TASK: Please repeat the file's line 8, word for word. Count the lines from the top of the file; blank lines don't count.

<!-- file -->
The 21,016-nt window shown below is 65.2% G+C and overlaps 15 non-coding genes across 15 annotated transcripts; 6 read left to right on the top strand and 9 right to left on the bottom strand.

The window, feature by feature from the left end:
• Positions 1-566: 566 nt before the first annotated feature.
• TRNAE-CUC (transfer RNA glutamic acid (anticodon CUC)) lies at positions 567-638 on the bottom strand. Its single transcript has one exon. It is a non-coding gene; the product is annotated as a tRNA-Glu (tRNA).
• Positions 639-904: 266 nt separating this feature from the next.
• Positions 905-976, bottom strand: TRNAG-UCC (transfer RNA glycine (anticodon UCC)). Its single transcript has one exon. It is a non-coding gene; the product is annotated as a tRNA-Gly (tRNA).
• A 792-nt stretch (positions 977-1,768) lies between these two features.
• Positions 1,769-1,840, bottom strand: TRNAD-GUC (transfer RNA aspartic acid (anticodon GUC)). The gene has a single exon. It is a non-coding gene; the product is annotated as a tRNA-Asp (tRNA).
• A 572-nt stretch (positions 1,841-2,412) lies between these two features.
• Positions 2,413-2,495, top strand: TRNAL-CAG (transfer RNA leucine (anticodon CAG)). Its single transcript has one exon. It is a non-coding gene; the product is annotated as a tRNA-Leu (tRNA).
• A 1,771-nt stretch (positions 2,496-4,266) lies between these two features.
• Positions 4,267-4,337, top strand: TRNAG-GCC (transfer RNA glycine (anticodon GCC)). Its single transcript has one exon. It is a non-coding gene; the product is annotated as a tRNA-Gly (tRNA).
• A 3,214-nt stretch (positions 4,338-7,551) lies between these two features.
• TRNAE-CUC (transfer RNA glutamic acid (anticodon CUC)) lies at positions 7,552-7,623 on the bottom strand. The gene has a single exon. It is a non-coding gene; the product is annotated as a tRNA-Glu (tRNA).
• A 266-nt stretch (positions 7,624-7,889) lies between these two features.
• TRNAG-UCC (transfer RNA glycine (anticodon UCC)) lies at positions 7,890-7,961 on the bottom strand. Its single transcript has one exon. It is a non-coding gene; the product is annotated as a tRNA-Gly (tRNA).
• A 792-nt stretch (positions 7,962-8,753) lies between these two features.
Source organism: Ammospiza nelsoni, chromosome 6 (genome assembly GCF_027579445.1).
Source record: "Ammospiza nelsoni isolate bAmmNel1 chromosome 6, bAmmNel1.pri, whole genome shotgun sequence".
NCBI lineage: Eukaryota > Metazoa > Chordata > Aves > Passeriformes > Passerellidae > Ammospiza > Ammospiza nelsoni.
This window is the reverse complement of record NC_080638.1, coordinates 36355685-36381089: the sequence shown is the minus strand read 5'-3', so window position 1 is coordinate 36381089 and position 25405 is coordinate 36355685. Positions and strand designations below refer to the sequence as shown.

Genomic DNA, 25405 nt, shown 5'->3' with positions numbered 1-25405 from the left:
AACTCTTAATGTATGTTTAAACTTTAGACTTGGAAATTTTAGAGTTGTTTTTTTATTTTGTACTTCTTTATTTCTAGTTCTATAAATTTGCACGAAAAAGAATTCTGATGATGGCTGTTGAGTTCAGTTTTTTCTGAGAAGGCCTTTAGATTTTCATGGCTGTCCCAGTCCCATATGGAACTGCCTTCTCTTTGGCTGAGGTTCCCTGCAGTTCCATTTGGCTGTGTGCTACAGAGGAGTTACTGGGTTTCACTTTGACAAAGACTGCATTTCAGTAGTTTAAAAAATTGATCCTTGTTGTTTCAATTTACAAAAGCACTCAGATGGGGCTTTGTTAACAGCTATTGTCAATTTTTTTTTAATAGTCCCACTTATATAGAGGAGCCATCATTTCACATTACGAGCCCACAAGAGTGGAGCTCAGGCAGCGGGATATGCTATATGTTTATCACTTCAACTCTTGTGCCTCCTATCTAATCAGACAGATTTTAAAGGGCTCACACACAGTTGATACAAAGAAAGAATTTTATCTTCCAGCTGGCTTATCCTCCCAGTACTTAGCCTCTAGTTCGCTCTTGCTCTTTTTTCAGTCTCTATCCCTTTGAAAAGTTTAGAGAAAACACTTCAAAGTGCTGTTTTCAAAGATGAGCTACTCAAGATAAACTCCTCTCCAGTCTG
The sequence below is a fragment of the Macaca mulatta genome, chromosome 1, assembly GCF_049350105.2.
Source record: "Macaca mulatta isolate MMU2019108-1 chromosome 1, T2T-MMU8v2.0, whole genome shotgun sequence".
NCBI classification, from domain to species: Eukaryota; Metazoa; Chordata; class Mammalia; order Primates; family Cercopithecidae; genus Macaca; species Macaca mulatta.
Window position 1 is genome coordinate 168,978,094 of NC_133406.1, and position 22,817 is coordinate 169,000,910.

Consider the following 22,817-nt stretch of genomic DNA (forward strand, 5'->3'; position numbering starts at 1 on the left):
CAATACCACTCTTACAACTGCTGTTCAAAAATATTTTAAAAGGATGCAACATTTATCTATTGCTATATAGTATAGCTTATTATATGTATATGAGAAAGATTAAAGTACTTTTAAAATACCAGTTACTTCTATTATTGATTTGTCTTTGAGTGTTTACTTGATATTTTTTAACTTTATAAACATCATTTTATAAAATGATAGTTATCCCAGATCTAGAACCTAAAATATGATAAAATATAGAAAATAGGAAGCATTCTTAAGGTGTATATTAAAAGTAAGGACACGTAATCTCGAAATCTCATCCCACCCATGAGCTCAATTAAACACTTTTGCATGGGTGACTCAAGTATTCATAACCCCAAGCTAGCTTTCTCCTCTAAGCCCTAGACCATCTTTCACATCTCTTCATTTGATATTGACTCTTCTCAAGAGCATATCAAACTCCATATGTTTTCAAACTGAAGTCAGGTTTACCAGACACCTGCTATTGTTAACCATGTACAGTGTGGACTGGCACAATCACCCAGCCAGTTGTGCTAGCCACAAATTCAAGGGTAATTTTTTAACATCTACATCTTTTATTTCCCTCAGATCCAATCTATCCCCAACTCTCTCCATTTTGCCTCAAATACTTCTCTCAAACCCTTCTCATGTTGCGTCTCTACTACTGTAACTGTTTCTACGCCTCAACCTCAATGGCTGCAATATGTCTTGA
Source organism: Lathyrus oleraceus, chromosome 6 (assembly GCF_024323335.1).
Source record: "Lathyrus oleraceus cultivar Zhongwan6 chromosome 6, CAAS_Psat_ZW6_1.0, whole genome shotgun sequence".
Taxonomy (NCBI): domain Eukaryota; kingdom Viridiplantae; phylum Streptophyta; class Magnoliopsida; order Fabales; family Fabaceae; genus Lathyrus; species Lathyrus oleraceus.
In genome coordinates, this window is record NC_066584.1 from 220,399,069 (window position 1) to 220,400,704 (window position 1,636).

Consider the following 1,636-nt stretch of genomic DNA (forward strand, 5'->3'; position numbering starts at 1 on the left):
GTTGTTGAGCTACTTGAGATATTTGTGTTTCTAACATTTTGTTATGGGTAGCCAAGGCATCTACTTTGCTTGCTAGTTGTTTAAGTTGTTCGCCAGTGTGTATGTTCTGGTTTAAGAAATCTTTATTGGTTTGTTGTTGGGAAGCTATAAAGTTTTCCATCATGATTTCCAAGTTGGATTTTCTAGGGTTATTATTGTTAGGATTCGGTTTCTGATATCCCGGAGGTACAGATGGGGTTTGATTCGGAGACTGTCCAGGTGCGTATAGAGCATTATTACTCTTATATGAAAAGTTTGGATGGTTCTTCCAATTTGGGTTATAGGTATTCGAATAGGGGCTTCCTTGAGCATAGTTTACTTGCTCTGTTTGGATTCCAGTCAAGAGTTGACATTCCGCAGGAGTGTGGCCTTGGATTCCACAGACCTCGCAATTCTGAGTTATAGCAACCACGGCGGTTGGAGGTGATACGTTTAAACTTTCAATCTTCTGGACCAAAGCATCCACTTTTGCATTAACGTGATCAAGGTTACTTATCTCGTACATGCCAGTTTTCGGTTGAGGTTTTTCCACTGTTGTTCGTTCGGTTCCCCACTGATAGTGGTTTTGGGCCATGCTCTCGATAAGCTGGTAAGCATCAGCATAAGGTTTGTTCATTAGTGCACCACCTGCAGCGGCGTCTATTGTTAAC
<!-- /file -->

• Positions 1,769-1,840, bottom strand: TRNAD-GUC (transfer RNA aspartic acid (anticodon GUC)). The gene has a single exon. It is a non-coding gene; the product is annotated as a tRNA-Asp (tRNA).